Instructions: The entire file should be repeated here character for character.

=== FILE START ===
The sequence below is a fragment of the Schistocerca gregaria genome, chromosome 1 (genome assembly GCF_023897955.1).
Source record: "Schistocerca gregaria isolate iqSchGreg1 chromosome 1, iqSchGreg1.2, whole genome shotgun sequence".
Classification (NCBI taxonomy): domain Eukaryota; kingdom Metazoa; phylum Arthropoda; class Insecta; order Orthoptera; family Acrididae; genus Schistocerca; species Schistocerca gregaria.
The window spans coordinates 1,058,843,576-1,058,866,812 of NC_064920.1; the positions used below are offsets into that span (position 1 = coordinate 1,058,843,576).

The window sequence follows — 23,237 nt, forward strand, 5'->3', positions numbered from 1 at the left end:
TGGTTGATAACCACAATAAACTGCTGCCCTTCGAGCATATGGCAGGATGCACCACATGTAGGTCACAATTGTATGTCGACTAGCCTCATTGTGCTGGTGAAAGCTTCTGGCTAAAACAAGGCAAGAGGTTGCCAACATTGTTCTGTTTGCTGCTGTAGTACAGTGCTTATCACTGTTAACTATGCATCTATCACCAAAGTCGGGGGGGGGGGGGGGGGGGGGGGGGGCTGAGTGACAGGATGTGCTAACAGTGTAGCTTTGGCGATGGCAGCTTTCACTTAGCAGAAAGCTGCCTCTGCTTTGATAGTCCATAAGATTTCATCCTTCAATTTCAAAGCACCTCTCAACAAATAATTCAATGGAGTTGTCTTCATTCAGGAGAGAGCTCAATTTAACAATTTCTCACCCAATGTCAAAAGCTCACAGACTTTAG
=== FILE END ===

The sequence below is a fragment of the Schistocerca gregaria genome, chromosome 1 (genome assembly GCF_023897955.1).
Source record: "Schistocerca gregaria isolate iqSchGreg1 chromosome 1, iqSchGreg1.2, whole genome shotgun sequence".
Classification (NCBI taxonomy): domain Eukaryota; kingdom Metazoa; phylum Arthropoda; class Insecta; order Orthoptera; family Acrididae; genus Schistocerca; species Schistocerca gregaria.
The window spans coordinates 1,058,843,576-1,058,866,812 of NC_064920.1; the positions used below are offsets into that span (position 1 = coordinate 1,058,843,576).

The window sequence follows — 23,237 nt, forward strand, 5'->3', positions numbered from 1 at the left end:
TGGTTGATAACCACAATAAACTGCTGCCCTTCGAGCATATGGCAGGATGCACCACATGTAGGTCACAATTGTATGTCGACTAGCCTCATTGTGCTGGTGAAAGCTTCTGGCTAAAACAAGGCAAGAGGTTGCCAACATTGTTCTGTTTGCTGCTGTAGTACAGTGCTTATCACTGTTAACTATGCATCTATCACCAAAGTCGGGGGGGGGGGGGGGGGGGGGGGGGGCTGAGTGACAGGATGTGCTAACAGTGTAGCTTTGGCGATGGCAGCTTTCACTTAGCAGAAAGCTGCCTCTGCTTTGATAGTCCATAAGATTTCATCCTTCAATTTCAAAGCACCTCTCAACAAATAATTCAATGGAGTTGTCTTCATTCAGGAGAGAGCTCAATTTAACAATTTCTCACCCAATGTCAAAAGCTCACAGACTTTAG